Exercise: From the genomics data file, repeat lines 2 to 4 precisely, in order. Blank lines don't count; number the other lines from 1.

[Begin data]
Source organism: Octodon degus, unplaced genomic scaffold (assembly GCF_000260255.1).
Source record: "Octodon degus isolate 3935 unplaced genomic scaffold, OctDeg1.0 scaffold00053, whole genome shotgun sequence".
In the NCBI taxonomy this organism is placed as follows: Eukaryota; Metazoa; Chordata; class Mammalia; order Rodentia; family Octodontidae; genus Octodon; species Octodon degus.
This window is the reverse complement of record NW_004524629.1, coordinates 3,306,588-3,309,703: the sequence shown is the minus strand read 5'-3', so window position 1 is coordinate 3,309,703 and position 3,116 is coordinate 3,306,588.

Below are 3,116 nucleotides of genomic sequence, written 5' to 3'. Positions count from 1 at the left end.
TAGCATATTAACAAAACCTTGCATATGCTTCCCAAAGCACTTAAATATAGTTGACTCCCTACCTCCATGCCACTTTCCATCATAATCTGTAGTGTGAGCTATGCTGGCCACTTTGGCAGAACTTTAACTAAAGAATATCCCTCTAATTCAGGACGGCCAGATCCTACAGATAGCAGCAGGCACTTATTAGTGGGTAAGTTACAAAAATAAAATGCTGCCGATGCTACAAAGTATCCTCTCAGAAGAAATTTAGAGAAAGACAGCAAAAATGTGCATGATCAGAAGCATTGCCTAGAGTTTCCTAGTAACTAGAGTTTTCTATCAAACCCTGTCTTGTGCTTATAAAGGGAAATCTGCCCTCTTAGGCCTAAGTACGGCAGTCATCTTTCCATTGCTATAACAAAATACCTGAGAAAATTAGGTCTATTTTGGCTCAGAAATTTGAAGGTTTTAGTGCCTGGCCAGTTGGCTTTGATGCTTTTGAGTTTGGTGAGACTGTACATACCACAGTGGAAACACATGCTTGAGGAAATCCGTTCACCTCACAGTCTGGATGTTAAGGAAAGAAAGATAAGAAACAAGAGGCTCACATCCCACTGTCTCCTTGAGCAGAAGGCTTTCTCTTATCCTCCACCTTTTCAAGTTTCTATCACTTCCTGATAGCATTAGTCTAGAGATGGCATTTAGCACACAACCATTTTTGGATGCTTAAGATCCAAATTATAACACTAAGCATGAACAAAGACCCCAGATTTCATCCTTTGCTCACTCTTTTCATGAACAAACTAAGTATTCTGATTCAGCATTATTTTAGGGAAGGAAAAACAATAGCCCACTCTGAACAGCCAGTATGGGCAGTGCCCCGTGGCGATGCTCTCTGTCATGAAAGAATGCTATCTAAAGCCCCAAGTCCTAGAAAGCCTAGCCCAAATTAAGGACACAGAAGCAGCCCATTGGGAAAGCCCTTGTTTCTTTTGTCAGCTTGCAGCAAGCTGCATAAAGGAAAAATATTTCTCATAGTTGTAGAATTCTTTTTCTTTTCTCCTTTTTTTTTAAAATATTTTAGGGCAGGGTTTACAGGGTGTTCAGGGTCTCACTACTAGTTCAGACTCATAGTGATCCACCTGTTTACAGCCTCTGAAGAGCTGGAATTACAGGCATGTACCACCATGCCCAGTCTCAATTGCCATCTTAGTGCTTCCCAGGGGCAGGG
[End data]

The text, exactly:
Source record: "Octodon degus isolate 3935 unplaced genomic scaffold, OctDeg1.0 scaffold00053, whole genome shotgun sequence".
In the NCBI taxonomy this organism is placed as follows: Eukaryota; Metazoa; Chordata; class Mammalia; order Rodentia; family Octodontidae; genus Octodon; species Octodon degus.
This window is the reverse complement of record NW_004524629.1, coordinates 3,306,588-3,309,703: the sequence shown is the minus strand read 5'-3', so window position 1 is coordinate 3,309,703 and position 3,116 is coordinate 3,306,588.